Currently, seven states require employers to provide (either proactively or upon request) a position’s wage or salary information to applicants, and, in some cases, to employees. These states are California, Colorado, Connecticut, Maryland, Nevada, Rhode Island and Washington.
Washington first enacted its Equal Pay and Opportunities Act in 2019. That law requires employers with 15 or more employees to disclose the minimum wage or salary for a position upon an applicant’s request once a conditional offer of employment is made.
Effective on January 1, 2023, however, the law requires that the employer proactively disclose “in each posting” for each job opening the wage scale or salary range and a general description of all of the benefits and other compensation to be offered to the applicant. A "posting" means any solicitation intended to recruit job applicants for a specific available position, including recruitment done directly by an employer or indirectly through a third party, and includes any postings done electronically or in hard copy that includes qualifications for desired applicants. And, as under current law, employers must disclose that information for internal transfers.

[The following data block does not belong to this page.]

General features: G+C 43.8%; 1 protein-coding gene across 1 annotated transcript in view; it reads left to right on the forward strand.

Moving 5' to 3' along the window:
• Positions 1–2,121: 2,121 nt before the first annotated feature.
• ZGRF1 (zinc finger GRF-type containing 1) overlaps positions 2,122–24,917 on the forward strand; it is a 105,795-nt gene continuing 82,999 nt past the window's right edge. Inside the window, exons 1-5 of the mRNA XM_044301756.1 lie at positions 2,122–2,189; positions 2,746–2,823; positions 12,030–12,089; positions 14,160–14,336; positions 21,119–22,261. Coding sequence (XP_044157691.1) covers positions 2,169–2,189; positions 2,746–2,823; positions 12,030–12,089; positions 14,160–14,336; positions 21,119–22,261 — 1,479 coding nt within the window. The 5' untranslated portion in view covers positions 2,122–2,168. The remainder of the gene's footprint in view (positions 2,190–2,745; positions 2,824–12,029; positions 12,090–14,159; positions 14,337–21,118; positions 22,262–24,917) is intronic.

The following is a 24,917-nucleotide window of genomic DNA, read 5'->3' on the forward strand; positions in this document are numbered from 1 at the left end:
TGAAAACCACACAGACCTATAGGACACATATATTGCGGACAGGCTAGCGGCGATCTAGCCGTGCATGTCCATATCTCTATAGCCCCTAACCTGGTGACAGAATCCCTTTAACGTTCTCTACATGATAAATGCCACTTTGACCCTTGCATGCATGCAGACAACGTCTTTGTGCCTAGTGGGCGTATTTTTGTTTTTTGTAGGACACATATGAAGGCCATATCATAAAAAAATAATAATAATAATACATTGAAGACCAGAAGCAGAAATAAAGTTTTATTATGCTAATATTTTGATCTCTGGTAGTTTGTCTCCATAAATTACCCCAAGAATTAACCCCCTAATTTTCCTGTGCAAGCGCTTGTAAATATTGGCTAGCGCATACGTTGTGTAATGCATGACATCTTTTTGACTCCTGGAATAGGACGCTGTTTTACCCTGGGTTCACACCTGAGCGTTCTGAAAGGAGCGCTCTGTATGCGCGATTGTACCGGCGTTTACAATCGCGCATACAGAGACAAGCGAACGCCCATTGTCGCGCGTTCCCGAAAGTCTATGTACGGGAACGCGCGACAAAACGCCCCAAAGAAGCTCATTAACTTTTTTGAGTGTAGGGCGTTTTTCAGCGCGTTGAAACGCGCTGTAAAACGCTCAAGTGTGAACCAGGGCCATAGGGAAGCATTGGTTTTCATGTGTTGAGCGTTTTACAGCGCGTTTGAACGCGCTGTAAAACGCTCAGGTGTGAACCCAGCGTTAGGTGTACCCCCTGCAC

An applicant or employee may bring a civil action for violations of these provisions, and may recover the greater of actual damages or statutory damages of $5,000, plus interest, costs, and reasonable attorney’s fees.
The law does not define “wage scale or salary range” or “benefits and all other compensation.” Nor does the law specify whether it applies only to jobs that may be performed physically in Washington or whether it also encompasses remote positions elsewhere. We expect that the Washington Department of Labor & Industries will issue further guidance on the law in the coming months.
Employers should begin to take steps to comply with the law’s new proactive disclosure requirements. Contact your Vorys lawyer if you have questions about complying state pay transparency requirements.